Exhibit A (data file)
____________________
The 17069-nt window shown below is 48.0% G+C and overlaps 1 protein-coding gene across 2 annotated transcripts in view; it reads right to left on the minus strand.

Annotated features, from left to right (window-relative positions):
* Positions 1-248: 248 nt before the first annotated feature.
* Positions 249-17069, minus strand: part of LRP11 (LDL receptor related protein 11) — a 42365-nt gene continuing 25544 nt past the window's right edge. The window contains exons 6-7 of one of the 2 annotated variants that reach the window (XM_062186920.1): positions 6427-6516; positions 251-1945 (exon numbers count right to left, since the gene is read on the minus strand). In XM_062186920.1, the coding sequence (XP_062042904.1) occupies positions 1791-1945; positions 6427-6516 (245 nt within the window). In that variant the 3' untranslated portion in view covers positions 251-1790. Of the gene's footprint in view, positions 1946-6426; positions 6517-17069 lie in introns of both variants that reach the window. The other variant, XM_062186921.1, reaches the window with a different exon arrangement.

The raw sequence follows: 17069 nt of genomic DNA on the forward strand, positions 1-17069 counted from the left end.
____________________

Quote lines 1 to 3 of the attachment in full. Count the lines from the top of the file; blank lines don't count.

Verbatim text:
The 17069-nt window shown below is 48.0% G+C and overlaps 1 protein-coding gene across 2 annotated transcripts in view; it reads right to left on the minus strand.

Annotated features, from left to right (window-relative positions):
* Positions 1-248: 248 nt before the first annotated feature.